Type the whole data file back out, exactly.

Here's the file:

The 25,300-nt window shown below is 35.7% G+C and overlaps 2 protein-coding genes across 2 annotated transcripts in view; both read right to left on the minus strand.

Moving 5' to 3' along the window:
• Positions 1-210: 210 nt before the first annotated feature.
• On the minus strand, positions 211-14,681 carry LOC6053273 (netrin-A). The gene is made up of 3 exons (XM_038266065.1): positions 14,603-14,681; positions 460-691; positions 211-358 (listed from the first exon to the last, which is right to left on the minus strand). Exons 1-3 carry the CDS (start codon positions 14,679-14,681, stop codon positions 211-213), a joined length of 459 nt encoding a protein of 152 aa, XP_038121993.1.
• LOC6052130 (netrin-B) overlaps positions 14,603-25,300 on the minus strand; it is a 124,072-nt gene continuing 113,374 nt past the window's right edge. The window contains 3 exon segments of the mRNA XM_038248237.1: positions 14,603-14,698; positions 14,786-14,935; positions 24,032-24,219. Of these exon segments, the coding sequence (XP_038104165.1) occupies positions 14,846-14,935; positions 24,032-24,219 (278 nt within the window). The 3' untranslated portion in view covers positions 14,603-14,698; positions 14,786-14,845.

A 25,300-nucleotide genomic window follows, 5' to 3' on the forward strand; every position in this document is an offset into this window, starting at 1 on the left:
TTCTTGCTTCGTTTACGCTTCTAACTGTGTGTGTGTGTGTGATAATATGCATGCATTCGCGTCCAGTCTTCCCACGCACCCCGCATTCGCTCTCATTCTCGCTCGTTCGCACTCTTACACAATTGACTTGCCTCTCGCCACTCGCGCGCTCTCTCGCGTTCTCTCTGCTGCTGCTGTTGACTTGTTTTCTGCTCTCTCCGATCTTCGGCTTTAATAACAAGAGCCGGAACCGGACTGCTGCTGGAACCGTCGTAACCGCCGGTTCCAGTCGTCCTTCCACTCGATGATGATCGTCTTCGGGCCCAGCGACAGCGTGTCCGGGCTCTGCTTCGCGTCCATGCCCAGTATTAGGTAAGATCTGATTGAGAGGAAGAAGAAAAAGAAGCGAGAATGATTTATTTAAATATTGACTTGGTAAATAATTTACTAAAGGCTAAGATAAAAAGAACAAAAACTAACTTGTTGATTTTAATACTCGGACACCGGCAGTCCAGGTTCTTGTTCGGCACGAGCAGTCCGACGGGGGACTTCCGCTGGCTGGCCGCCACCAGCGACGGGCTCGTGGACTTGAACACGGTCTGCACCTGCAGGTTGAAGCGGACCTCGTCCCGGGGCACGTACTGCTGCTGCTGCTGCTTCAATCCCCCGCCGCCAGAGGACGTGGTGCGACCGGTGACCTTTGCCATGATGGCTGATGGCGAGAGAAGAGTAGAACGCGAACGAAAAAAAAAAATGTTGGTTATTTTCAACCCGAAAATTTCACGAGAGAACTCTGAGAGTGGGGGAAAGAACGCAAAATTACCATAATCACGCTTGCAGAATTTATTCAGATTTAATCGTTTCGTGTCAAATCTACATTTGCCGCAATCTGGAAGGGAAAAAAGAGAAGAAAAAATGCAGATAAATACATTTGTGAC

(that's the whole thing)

The 25,300-nt window shown below is 35.7% G+C and overlaps 2 protein-coding genes across 2 annotated transcripts in view; both read right to left on the minus strand.

Moving 5' to 3' along the window:
• Positions 1-210: 210 nt before the first annotated feature.
• On the minus strand, positions 211-14,681 carry LOC6053273 (netrin-A). The gene is made up of 3 exons (XM_038266065.1): positions 14,603-14,681; positions 460-691; positions 211-358 (listed from the first exon to the last, which is right to left on the minus strand). Exons 1-3 carry the CDS (start codon positions 14,679-14,681, stop codon positions 211-213), a joined length of 459 nt encoding a protein of 152 aa, XP_038121993.1.
• LOC6052130 (netrin-B) overlaps positions 14,603-25,300 on the minus strand; it is a 124,072-nt gene continuing 113,374 nt past the window's right edge. The window contains 3 exon segments of the mRNA XM_038248237.1: positions 14,603-14,698; positions 14,786-14,935; positions 24,032-24,219. Of these exon segments, the coding sequence (XP_038104165.1) occupies positions 14,846-14,935; positions 24,032-24,219 (278 nt within the window). The 3' untranslated portion in view covers positions 14,603-14,698; positions 14,786-14,845.

A 25,300-nucleotide genomic window follows, 5' to 3' on the forward strand; every position in this document is an offset into this window, starting at 1 on the left:
TTCTTGCTTCGTTTACGCTTCTAACTGTGTGTGTGTGTGTGATAATATGCATGCATTCGCGTCCAGTCTTCCCACGCACCCCGCATTCGCTCTCATTCTCGCTCGTTCGCACTCTTACACAATTGACTTGCCTCTCGCCACTCGCGCGCTCTCTCGCGTTCTCTCTGCTGCTGCTGTTGACTTGTTTTCTGCTCTCTCCGATCTTCGGCTTTAATAACAAGAGCCGGAACCGGACTGCTGCTGGAACCGTCGTAACCGCCGGTTCCAGTCGTCCTTCCACTCGATGATGATCGTCTTCGGGCCCAGCGACAGCGTGTCCGGGCTCTGCTTCGCGTCCATGCCCAGTATTAGGTAAGATCTGATTGAGAGGAAGAAGAAAAAGAAGCGAGAATGATTTATTTAAATATTGACTTGGTAAATAATTTACTAAAGGCTAAGATAAAAAGAACAAAAACTAACTTGTTGATTTTAATACTCGGACACCGGCAGTCCAGGTTCTTGTTCGGCACGAGCAGTCCGACGGGGGACTTCCGCTGGCTGGCCGCCACCAGCGACGGGCTCGTGGACTTGAACACGGTCTGCACCTGCAGGTTGAAGCGGACCTCGTCCCGGGGCACGTACTGCTGCTGCTGCTGCTTCAATCCCCCGCCGCCAGAGGACGTGGTGCGACCGGTGACCTTTGCCATGATGGCTGATGGCGAGAGAAGAGTAGAACGCGAACGAAAAAAAAAAATGTTGGTTATTTTCAACCCGAAAATTTCACGAGAGAACTCTGAGAGTGGGGGAAAGAACGCAAAATTACCATAATCACGCTTGCAGAATTTATTCAGATTTAATCGTTTCGTGTCAAATCTACATTTGCCGCAATCTGGAAGGGAAAAAAGAGAAGAAAAAATGCAGATAAATACATTTGTGAC